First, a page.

Molly: It feels like, oh, my God, there was a quiet movement growing in the background and I had no idea. I was just working at this petrol station and like all is lost in the middle of COVID.

Estefania: [laughs] Yes, that's exactly it. This has been happening so I can actually do something and I don't have to feel like shit here all alone in this dark night and I put my name for it.

Molly: That was her first thought, simply, I'm not alone. Then she had a second thought, which is that as a brown person, she had to enter.

Estefania: Medicine is biased when it comes to dealing with racial minorities but I also want to have a voice on the table. I want to be someone who advocates for people like us. It felt scary, but in a good way, it felt hopeful.

Jad: Wow. That's cool.

[phone ringing]

Molly: Next up.

Antonio: Yes.

Molly: Hi. This is Molly Webster at Radiolab. How are you?

Antonio: I'm surviving.

Molly: Antonio.

Antonio: My name's Antonio Cisneros. I live in Los Angeles and I'm a filmmaker.

Laura: Can I jump into how you found out first about 1Day Sooner and about challenge trials?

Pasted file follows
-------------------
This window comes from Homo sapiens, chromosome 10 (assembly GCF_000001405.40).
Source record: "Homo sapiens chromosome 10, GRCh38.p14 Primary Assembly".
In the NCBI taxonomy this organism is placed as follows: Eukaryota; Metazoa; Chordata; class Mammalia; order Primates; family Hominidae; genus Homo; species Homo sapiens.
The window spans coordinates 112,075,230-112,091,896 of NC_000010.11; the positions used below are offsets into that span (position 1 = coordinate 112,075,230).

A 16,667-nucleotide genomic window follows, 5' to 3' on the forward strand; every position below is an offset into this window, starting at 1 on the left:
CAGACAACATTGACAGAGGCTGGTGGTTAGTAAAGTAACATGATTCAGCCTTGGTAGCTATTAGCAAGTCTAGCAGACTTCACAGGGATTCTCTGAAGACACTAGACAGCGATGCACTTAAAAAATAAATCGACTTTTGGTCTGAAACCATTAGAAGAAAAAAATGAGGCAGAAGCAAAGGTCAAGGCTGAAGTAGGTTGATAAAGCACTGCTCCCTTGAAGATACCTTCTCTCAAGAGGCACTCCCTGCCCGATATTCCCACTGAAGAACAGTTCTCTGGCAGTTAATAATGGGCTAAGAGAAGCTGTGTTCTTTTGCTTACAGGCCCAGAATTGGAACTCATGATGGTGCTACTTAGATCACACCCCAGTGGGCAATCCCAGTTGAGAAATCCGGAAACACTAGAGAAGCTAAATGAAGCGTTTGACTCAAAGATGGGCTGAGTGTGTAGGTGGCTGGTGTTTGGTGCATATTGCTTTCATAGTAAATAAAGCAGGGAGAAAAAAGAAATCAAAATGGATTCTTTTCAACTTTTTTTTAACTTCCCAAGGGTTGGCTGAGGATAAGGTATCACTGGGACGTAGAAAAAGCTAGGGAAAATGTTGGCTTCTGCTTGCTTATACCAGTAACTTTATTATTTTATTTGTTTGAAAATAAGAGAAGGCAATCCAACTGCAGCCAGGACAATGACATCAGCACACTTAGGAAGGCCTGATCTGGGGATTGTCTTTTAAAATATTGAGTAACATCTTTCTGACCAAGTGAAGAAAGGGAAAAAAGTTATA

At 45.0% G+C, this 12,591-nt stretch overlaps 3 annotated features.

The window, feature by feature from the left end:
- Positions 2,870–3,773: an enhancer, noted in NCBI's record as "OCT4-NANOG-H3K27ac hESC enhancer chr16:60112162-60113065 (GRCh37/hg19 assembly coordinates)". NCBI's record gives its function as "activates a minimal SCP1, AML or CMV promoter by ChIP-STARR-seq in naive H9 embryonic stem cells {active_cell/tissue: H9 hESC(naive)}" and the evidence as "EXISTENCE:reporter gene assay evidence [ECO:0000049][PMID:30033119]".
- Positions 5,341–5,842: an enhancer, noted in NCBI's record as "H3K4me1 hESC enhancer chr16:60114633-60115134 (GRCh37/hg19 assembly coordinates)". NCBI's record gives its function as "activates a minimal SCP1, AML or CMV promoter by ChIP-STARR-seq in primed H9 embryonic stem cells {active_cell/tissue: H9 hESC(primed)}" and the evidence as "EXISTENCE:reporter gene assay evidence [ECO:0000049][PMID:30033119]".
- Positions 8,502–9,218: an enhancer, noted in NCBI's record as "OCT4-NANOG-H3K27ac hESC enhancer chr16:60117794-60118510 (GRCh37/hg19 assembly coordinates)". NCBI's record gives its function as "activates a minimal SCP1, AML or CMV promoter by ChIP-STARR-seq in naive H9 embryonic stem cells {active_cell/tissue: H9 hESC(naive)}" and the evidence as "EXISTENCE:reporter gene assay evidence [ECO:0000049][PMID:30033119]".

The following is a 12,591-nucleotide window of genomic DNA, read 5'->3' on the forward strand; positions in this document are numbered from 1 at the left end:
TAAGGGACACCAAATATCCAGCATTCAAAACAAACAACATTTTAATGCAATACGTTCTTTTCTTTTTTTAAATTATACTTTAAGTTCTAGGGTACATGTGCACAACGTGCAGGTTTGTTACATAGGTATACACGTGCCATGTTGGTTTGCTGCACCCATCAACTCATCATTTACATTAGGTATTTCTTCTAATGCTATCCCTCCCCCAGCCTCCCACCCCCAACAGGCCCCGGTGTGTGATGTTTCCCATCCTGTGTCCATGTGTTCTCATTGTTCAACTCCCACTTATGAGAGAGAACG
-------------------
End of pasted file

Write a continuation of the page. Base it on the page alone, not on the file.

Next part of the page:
Antonio: It's actually silly. I actually saw a piece on PBS NewsHour about it, maybe back in April. I immediately looked it up and within five minutes I signed up, honestly, because it made sense.

Molly: Wow, that's very fast. That's a very fast decision.

Antonio: It's funny because I really thought it would have happened sooner, the challenge trials. It makes sense to me. There's-

Molly: I think I just wonder probably more than 37,000 people watch that PBS NewsHour. What I'm really trying to understand is what is in you, Antonio, that got you to sign up?

Antonio: Man, this is a real therapy session here. [laughs] What is in me? I don't have a family, I'm single, I don't have a lot to lose if something was bad to happen, but at the same time, maybe it's more just like, "Oh, I don't want my parents to get it and then die." I think growing up in-- A few decades ago, there was a lot more sense of a community sense of America and being American.

I think it's one thing that I wish we could still hold onto in this point in time. There should be thinking that 200,000 people have died unnecessarily, since what? February or March. That doesn't make any sense to me and I don't want the numbers to get any bigger. There should be a sense of duty that if we can do something, we should do it

Molly: Volunteer number three.

David: Hello. My name is David Wildman.

Molly: David.

David: I am a homo-sapiens male, age, 31 years.

Molly: For David, his motivation didn't have to do with community or family or a sense of duty. It was more so about getting unstuck.

David: We're basically in this helpless situation. We're all being told to stay at home and we are powerless. This is one thing that you can do that will be a part of the core solution, which is the vaccine.